As an owner of USO, I still don’t get it.  What does “front run” mean?  I am hosting a conference at my home for a bunch of friends who I finally got to watch TCC on Saturday night.  Several of them called and practically demanded a meeting which we are holding at my house on Saturday night.  

While I try valiantly to avoid giving investment advice, they are persistent in their “what do I do” requests, and many of these are investment related questions.  I am talking about nurses, school teachers, etc. so it is critical that I get this right.  

I have tended toward commodity based investments (discussed here before) and one of those that I have invested in is in fact USO.  Please elaborate if you can so I can fix the problem in my own portfolio, and give sound advice to people who can’t really afford a lot of screw ups.  



Dr. Martenson, I hope you don’t mind me answering this one. I wanted to learn more about it, so I searched on Google and realized what the problem was.

USO invests in futures of West Texas Intermediate (WTI) crude. Every month, the EFT has to “roll over” into the next month’s futures. So the pros buy it ahead of the fund, jack up the price, then sell it to the ETF.

Here’s another interesting article: How Traders Are Front-Running ETFs



I get it.  Thank you.  I will proceed accordingly.

 How does one even go about finding farmland with a water source?  Are there any online resources that would help me locate land to buy?  Or, do we just go ask a realtor?  Or, is there a type of realtor that specializes in farmland?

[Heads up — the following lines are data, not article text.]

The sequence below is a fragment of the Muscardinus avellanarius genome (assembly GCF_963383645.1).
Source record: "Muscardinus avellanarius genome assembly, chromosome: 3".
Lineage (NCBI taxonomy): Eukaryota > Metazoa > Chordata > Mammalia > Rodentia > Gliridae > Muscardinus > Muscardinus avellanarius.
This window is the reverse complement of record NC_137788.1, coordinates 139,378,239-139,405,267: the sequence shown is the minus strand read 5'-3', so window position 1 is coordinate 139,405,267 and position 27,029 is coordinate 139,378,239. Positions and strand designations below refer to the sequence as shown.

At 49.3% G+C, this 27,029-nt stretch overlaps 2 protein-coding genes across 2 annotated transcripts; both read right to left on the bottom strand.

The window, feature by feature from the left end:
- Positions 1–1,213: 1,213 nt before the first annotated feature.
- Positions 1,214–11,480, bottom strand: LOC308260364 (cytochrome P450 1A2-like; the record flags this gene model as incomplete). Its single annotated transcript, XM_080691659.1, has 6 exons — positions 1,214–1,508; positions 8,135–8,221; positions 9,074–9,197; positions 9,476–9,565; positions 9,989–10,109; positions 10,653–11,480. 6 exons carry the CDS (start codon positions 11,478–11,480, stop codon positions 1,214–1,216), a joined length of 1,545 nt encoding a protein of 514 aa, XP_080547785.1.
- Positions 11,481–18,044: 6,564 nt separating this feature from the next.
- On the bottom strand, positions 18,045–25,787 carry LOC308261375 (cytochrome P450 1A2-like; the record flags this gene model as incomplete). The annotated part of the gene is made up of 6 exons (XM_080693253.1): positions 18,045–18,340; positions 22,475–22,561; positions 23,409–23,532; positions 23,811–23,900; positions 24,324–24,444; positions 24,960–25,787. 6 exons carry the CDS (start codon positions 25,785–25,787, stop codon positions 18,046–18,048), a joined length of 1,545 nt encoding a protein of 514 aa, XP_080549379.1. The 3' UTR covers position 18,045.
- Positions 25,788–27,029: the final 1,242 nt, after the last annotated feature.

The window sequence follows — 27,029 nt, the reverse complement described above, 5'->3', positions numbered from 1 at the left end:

I can’t get these videos to play.  Any suggestions?

minnsotagal -
The quick answer to your question is buying water rights is often complicated and the options available to you can vary greatly both across states as well as within a state. You definitely want to have an experienced party in the region you’re looking at advising you (e.g. a trustworthy realtor who specializes in farmland/water rights) if you’re just starting out.

I just returned from a trip this weekend looking at potential farmland to buy. While I’ve been researching for a number of months, I still feel woefully undereducated at this point. This latest “boots on the ground” scouting trip confirmed that.

But I met with several good farm-specializing realtors who advanced my knowledge greatly. Tapping seasoned minds like these can save you hours of researching online or in books.

While they may not practice in a geography of interest to you, a conversation with one or more of these may be helpful in orienting you on your path to learning more. If you have interest in speaking with one of them, send me a PM and I’d be happy to send you their contact info.

Other resources to consider:

Ned Schmidt is a good expert in investing in farmland. He’s given a number of interviews on - you may want to listen to several of those. There was one in particular he gave near the end of last year specifically dedicated to “newbies” investing in farmland. Couldn’t find it with a quick search of their site, but with a little persistence you can likely dig it up.

Some books with helpful guidance on what to consider when buying farmland include Five Acres and Independence by Maurice Kains -, Rawles on Retreats and Relocation by Jim Rawles -, and The Encyclopedia of Country Living by Carla Emery -

These are just a start. Am sure others here can provide even more guidance. 

Specifically, you may want to skim through and/or post questions to the Definitive Agriculture Thread: There are experienced and helpful folks there who can provide much better guidance than I.




Wow, Adam, I can’t thank you enough for your reply!!!
I really appreciate the information, you’re the best!  Smile

Getting onboard early … and definitely making this a lifestyle thing. Weaning myself off paper and investing in personal security as advised: food stores, power, etc. Will definitely be worth more down the road than a buck in my savings account.

Welcome to the site.  There is a lot of information available to help you here.  Sounds like you are off to a good start.